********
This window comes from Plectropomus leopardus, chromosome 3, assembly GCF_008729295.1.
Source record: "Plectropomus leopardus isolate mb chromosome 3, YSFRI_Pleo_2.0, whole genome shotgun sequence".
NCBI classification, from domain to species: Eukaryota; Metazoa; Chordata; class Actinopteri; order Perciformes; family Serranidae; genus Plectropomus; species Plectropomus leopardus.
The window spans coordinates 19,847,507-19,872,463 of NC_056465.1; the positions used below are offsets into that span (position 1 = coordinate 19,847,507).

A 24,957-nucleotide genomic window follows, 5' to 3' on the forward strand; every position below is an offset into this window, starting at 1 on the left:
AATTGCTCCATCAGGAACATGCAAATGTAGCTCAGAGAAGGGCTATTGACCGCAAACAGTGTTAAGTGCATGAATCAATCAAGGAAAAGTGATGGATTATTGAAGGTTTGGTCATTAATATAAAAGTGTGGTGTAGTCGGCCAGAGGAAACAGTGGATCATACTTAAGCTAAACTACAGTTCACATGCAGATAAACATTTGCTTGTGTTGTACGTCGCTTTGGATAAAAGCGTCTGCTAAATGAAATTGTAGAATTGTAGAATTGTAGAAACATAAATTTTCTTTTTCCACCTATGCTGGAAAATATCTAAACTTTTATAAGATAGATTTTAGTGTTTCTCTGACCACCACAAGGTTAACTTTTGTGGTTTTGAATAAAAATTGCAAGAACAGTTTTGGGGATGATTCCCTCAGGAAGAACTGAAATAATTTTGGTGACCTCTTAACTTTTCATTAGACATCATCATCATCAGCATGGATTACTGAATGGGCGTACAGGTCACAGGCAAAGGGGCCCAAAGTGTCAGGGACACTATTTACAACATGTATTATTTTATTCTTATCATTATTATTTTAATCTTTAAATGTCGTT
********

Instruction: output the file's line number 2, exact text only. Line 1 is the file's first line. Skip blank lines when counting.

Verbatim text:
Source record: "Plectropomus leopardus isolate mb chromosome 3, YSFRI_Pleo_2.0, whole genome shotgun sequence".